A group of diners enjoy a table with a view of Cheyenne Mountain during lunch Monday, May 3, 2010 at the Mountain View Restaurant in the Cheyenne Mountain Resort. Photo by MARK REIS, THE GAZETTE

I didn’t know what to make of Cheyenne Mountain Resort’s new braised buffalo short ribs with an ancho chile-coffee rub. After all, this sprawling golf and conference center is not known for its by-the-plate fine dining.The busy business retreat has a reputation for a pretty good champagne brunch and prime rib buffets, and for being able to feed large numbers of PowerPoint-fatigued conferencegoers. But doing justice to big, banquet-style seatings and small party fine dining involve such different skills that few places can do both well.(The Broadmoor is an exception, but then The Broadmoor is exceptional in many ways.)The Gazette’s food editor, Teresa Farney, had raved about the resort’s recently added upscale a la carte dinner menu, with such offerings as buffalo ribs.She pointed out that the resort’s executive chef, Brother Luck, had become a real player on the local culinary scene.But halfway into an a la carte dinner, it was clear: Cheyenne Mountain Resort has made an honest, creative effort at fine dining, but still relies on techniques and staff better suited to buffets.When three friends and I sat down in the spacious, busy dining room overlooking Cheyenne Mountain, we were the only diners I could see without name tags on lanyards and the only ones ordering from the a la carte menu.Our server, who steered us toward the weekend Prime Rib Buffet, seemed a bit surprised when we ordered from the menu — so surprised he did not even write down our orders, and had to return five minutes later to clarify.The menu reads like a winner. It’s full of Mexican and Southwestern-flavored dishes, such as salmon and avocado tartar with a fresh salsa or a meaty poblano chile stuffed with a spicy ancho chile potato and corn hash, that the chef describes as Colorado Fusion.But, in practice, the service and the seasonings stumble again and again.The cubed raw dice of avocado and fish in salmon tartar was a good concept, it just wasn’t a good salmon. The kitchen did not trim the gray, fatty, strongly flavored outer flesh before chopping the fish, and the whole dish had an off flavor, suggesting is was cheap or old or both.No one at the table had more than one bite.A wild-mushroom paté appetizer was runner up in the failure department. It was a slice of what seemed to be mostly minced portabellas suspended in a sort of onion Jell-O and drizzled with a dash of truffle oil to offer a hint of wild-mushroom flavor.Again, everyone at the table tried it, but no one tried it again.The main dishes arrived somewhat staggered and with one of the dishes wrong. When we pointed out the mistake, the waiter did not immediately offer to remedy the situation — the staff is just not used to serving (or fixing) a la carte.Once the dishes arrived, there were some nice surprises.The braised buffalo ribs ($18) had a yielding tenderness matched well with the earthy sweetness of a brown sugar or molasses rub.The stuffed poblano chile ($14) had a hearty, smoky heat from what seemed to be a dash of adobo, and the corn and potato innards were firm and well seasoned.Other dishes missed.Chicken ($15) that the menu said came seasoned with achiote — a nutty ground seed from a tree that grows mostly in the Yucatan — had no hint of the seed’s mild paprikalike flavor. Instead, it just tasted like a favorite of banquet cooks, the over-salted skinless, boneless breast.The steak, too, had a perceivable banquet-ness. Though it was tender and generally good, it had a lack of sear that suggests it was slow-cooked in an oven, banquet-style.Calamari poppers that came with the steak on the surf and turf plate ($30) were so stuffed with cheese and heavily breaded and fried that the squid was unnoticeable.I have sat through a lot of dull banquets with rubbery food. If, at one of them, I had been served the dishes at Cheyenne Mountain Resort, I would have been pleasantly surprised.But white-tablecloth, special-occasion dining, it is not.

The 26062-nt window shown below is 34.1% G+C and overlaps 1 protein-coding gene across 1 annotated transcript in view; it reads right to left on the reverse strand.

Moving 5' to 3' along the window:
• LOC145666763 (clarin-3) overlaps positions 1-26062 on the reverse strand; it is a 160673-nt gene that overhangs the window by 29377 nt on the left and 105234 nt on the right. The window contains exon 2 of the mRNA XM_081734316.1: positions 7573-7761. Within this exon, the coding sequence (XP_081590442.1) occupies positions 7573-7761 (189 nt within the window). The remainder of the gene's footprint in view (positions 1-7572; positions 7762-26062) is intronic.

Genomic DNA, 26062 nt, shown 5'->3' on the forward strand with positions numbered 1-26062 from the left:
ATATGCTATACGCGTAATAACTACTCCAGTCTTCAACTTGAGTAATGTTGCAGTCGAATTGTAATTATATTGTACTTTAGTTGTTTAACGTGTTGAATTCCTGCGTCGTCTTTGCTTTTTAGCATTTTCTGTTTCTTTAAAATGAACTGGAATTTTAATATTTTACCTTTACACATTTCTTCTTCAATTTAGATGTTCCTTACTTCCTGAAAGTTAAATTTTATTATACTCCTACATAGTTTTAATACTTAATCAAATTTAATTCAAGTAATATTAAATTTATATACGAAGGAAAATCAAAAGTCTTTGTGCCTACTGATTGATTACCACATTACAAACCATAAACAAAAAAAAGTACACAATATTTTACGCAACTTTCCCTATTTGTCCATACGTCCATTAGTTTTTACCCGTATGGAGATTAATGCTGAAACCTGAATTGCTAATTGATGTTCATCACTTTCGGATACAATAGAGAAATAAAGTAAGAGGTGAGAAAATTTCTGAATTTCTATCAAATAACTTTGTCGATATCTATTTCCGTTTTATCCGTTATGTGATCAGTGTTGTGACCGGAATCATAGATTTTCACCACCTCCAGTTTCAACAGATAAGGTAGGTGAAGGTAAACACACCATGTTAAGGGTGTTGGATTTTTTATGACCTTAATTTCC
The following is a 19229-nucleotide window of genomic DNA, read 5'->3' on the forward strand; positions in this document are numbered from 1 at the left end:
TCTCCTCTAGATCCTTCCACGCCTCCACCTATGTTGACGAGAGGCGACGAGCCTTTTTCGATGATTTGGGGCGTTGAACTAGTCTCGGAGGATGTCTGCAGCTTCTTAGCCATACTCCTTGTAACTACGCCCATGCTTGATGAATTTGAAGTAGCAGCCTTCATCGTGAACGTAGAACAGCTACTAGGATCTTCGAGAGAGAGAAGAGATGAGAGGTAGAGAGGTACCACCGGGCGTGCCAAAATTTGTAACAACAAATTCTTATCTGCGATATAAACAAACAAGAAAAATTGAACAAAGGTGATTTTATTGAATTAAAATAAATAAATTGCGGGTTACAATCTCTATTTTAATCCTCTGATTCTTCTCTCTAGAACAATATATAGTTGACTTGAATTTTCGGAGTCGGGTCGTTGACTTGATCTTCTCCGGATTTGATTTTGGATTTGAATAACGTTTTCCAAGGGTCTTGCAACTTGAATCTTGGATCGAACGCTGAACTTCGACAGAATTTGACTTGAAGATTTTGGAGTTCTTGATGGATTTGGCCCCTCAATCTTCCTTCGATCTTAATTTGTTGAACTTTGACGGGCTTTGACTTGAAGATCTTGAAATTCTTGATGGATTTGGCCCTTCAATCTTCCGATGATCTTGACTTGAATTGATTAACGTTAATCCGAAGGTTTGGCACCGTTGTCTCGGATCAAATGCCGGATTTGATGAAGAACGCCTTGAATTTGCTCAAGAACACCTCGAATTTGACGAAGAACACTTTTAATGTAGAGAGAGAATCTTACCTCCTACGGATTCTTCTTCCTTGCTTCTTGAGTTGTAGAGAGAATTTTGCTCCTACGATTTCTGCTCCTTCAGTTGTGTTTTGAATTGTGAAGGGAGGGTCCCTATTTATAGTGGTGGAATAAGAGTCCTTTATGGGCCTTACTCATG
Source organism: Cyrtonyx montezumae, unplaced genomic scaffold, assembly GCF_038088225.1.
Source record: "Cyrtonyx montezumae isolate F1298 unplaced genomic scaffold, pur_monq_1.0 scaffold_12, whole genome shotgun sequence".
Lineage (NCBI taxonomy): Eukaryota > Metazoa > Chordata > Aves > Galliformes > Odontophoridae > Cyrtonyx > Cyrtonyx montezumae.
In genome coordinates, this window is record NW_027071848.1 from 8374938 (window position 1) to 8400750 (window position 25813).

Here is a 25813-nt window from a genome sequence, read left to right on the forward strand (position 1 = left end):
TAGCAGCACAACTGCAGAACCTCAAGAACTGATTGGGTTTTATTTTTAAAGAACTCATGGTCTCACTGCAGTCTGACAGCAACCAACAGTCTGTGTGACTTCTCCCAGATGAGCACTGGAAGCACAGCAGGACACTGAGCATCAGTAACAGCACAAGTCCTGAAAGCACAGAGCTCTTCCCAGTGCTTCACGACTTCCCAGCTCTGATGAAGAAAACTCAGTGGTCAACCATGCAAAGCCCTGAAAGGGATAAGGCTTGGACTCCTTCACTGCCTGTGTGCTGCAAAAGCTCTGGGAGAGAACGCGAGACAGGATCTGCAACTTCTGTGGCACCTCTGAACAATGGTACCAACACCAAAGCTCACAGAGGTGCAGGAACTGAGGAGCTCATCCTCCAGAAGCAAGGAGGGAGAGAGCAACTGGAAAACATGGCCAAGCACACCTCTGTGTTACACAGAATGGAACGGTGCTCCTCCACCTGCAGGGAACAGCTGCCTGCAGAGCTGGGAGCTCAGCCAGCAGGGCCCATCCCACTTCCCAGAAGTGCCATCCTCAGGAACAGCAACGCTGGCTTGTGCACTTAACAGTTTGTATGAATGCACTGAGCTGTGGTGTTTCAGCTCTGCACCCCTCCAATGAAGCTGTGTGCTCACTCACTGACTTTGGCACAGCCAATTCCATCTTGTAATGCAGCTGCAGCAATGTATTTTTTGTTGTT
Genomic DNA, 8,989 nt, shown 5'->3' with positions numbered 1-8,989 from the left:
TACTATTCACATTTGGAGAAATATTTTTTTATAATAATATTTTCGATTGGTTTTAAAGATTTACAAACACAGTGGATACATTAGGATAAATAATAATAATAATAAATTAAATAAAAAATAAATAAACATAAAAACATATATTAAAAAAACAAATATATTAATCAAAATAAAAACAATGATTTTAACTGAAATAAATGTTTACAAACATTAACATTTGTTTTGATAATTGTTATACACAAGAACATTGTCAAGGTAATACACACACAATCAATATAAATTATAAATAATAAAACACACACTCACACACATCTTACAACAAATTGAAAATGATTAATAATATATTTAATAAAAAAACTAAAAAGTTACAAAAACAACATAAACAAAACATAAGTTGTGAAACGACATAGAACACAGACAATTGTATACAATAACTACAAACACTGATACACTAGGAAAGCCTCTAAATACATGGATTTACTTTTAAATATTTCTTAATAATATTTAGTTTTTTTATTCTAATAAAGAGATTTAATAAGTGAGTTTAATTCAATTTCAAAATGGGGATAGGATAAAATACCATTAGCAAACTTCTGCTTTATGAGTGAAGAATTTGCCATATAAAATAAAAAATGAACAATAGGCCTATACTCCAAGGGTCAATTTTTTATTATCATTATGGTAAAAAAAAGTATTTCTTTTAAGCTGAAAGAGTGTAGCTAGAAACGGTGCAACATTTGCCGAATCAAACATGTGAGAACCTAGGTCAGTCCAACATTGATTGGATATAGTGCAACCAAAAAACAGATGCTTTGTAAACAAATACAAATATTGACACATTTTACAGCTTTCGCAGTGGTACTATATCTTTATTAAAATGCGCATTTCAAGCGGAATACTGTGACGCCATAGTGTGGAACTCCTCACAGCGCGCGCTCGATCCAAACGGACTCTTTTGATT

MOUNTAIN VIEW RESTAURANT AT CHEYENNE MOUNTAIN RESORT2 STARS out of 5(Not up to snuff)Address: 3225 Broadmoor Valley RoadContact: 538-4000 or cheyennemountain.comHours: Breakfast daily 6:30–10:30 a.m. (Sunday till 10 a.m.); lunch daily 11 a.m.–2 p.m.;          Sunday brunch 10:45 a.m.–2 p.m.; dinner daily 6 p.m.–10 p.m.Entrees: $15-$29Vegetarian: PlentyAlcohol: Full barCredit cards: Yes

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